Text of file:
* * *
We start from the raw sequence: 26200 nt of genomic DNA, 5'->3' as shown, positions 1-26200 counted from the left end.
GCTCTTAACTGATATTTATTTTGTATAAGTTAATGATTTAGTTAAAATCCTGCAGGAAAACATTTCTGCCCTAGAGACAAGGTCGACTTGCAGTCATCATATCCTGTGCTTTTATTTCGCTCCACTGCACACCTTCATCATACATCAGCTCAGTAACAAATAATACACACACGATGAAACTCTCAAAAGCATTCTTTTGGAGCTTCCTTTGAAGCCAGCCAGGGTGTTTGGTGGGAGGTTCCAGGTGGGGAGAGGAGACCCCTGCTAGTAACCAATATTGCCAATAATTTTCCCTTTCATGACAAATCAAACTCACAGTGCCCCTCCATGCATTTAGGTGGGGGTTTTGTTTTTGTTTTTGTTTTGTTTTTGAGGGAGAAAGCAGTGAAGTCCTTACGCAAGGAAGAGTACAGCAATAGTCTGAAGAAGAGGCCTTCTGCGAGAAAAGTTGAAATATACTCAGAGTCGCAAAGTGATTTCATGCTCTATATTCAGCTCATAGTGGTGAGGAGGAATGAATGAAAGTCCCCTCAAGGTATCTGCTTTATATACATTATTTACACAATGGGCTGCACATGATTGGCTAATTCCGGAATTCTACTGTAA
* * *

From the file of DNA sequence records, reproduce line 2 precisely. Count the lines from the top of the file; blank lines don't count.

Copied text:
GCTCTTAACTGATATTTATTTTGTATAAGTTAATGATTTAGTTAAAATCCTGCAGGAAAACATTTCTGCCCTAGAGACAAGGTCGACTTGCAGTCATCATATCCTGTGCTTTTATTTCGCTCCACTGCACACCTTCATCATACATCAGCTCAGTAACAAATAATACACACACGATGAAACTCTCAAAAGCATTCTTTTGGAGCTTCCTTTGAAGCCAGCCAGGGTGTTTGGTGGGAGGTTCCAGGTGGGGAGAGGAGACCCCTGCTAGTAACCAATATTGCCAATAATTTTCCCTTTCATGACAAATCAAACTCACAGTGCCCCTCCATGCATTTAGGTGGGGGTTTTGTTTTTGTTTTTGTTTTGTTTTTGAGGGAGAAAGCAGTGAAGTCCTTACGCAAGGAAGAGTACAGCAATAGTCTGAAGAAGAGGCCTTCTGCGAGAAAAGTTGAAATATACTCAGAGTCGCAAAGTGATTTCATGCTCTATATTCAGCTCATAGTGGTGAGGAGGAATGAATGAAAGTCCCCTCAAGGTATCTGCTTTATATACATTATTTACACAATGGGCTGCACATGATTGGCTAATTCCGGAATTCTACTGTAA